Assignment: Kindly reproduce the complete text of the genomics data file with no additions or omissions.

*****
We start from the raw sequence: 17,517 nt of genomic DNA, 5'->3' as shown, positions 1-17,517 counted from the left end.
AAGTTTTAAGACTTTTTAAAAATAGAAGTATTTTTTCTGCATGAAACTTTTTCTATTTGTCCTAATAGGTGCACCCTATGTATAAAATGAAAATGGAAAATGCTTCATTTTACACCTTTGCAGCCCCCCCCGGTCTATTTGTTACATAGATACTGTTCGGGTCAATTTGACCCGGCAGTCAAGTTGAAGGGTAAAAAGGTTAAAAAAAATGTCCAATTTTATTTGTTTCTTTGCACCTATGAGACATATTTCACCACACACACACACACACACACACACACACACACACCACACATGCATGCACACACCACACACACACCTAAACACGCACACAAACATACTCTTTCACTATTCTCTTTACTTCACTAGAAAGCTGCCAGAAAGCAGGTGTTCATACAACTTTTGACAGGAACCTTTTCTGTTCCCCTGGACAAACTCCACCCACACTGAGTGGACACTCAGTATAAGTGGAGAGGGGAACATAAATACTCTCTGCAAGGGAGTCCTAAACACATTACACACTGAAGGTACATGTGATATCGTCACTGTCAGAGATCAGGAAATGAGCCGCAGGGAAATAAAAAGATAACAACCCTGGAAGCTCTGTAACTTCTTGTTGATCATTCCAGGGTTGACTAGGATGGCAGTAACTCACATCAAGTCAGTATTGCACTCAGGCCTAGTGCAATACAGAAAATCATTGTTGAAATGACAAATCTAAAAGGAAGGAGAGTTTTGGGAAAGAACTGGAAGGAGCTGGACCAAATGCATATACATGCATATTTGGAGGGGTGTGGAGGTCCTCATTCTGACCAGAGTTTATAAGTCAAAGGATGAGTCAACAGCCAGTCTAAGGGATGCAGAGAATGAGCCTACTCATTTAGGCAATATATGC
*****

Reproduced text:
We start from the raw sequence: 17,517 nt of genomic DNA, 5'->3' as shown, positions 1-17,517 counted from the left end.
AAGTTTTAAGACTTTTTAAAAATAGAAGTATTTTTTCTGCATGAAACTTTTTCTATTTGTCCTAATAGGTGCACCCTATGTATAAAATGAAAATGGAAAATGCTTCATTTTACACCTTTGCAGCCCCCCCCGGTCTATTTGTTACATAGATACTGTTCGGGTCAATTTGACCCGGCAGTCAAGTTGAAGGGTAAAAAGGTTAAAAAAAATGTCCAATTTTATTTGTTTCTTTGCACCTATGAGACATATTTCACCACACACACACACACACACACACACACACACACACCACACATGCATGCACACACCACACACACACCTAAACACGCACACAAACATACTCTTTCACTATTCTCTTTACTTCACTAGAAAGCTGCCAGAAAGCAGGTGTTCATACAACTTTTGACAGGAACCTTTTCTGTTCCCCTGGACAAACTCCACCCACACTGAGTGGACACTCAGTATAAGTGGAGAGGGGAACATAAATACTCTCTGCAAGGGAGTCCTAAACACATTACACACTGAAGGTACATGTGATATCGTCACTGTCAGAGATCAGGAAATGAGCCGCAGGGAAATAAAAAGATAACAACCCTGGAAGCTCTGTAACTTCTTGTTGATCATTCCAGGGTTGACTAGGATGGCAGTAACTCACATCAAGTCAGTATTGCACTCAGGCCTAGTGCAATACAGAAAATCATTGTTGAAATGACAAATCTAAAAGGAAGGAGAGTTTTGGGAAAGAACTGGAAGGAGCTGGACCAAATGCATATACATGCATATTTGGAGGGGTGTGGAGGTCCTCATTCTGACCAGAGTTTATAAGTCAAAGGATGAGTCAACAGCCAGTCTAAGGGATGCAGAGAATGAGCCTACTCATTTAGGCAATATATGC